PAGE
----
Review of "Buildings Don't Lie," by engineer Henry Gifford.
We don't do a lot of "book reviewing" at BD+C and MULTIFAMILY Design+Construction, but I want to make an exception for Buildings Don't Lie, by Henry Gifford.
Gifford is a mechanical engineer in New York City and an expert in Passive House design, energy conservation, and practical building techniques, especially for smaller buildings and multifamily residential construction. He does a lot of work with Chris Benedict, RA, the pioneering Passive House multifamily architect in New York. See their video about 803 Knickerbocker, a 24-unit Passive House apartment building in Harlem.
Gifford's book is subtitled "Better Buildings by Understanding Basic Building Science," and he's very good at b.s. - building science, that is. His book is a hefty, almost encyclopedic work on the basics of indoor air quality, moisture protection, and many other practical considerations in the design and construction of the great majority of buildings that are built in the U.S. every year. He even offers advice on ecologically sound ways to deal with vermin - hey, he's a New Yorker!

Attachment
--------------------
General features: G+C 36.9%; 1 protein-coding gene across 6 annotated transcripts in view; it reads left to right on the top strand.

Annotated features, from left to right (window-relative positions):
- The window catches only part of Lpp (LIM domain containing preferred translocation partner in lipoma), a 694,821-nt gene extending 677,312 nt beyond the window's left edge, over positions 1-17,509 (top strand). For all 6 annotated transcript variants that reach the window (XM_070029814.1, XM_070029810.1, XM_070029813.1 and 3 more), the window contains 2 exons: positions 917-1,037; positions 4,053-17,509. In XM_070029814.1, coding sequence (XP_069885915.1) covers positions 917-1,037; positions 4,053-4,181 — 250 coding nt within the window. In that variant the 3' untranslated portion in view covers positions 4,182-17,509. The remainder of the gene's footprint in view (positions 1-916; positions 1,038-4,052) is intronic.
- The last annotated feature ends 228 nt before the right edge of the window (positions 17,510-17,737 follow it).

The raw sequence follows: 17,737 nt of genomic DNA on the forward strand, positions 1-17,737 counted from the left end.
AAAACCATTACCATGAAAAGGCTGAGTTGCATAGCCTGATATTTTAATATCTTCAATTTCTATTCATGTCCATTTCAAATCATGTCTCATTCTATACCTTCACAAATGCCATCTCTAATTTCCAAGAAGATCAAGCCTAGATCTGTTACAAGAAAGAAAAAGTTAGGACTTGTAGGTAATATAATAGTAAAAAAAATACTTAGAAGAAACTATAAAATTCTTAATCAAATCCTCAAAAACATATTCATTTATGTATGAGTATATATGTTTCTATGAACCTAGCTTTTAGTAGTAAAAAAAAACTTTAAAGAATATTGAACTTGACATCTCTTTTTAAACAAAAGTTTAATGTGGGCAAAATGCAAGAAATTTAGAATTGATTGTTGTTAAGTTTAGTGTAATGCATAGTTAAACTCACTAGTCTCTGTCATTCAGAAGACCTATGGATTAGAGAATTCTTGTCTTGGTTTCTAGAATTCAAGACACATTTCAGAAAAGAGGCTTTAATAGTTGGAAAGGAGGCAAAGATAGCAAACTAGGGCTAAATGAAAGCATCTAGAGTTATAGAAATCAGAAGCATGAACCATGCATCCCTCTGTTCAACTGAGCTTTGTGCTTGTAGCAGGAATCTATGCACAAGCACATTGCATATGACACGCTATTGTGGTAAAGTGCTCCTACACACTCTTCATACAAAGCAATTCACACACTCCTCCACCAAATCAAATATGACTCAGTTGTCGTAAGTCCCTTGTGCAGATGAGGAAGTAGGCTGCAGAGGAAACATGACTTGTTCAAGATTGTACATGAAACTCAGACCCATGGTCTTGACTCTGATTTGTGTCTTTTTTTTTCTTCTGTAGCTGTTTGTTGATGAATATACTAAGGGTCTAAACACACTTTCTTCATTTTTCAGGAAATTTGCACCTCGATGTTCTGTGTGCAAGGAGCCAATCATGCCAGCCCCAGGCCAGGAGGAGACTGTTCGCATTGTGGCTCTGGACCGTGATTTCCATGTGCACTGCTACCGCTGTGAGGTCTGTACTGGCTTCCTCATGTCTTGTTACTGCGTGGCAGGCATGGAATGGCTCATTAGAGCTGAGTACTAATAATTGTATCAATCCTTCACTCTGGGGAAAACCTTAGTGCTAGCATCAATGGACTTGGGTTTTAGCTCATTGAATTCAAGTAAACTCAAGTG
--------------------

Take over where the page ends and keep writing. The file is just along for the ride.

The book is copiously illustrated with more than a thousand images - not just pretty pictures, but instructive photos, drawings, and illustrations that add to your understanding of the topic at hand. Although Buiildings Don't Lie might be classified as primer for less experienced AEC professionals, I would guess some veteran architects, MEP engineers, and construction professionals could learn a thing or two from it as well.
Buildings Don't Lie ain't cheap, as we say in my native Brooklyn - $75 on Amazon. But it's the kind of reference volume that would be good for a typical architecture or engineering office to share. It would even be valuable to take a chapter at a time, have the boss spring for pizza or Impossible Burgers, and have an ad hoc lunch 'n learn discussion.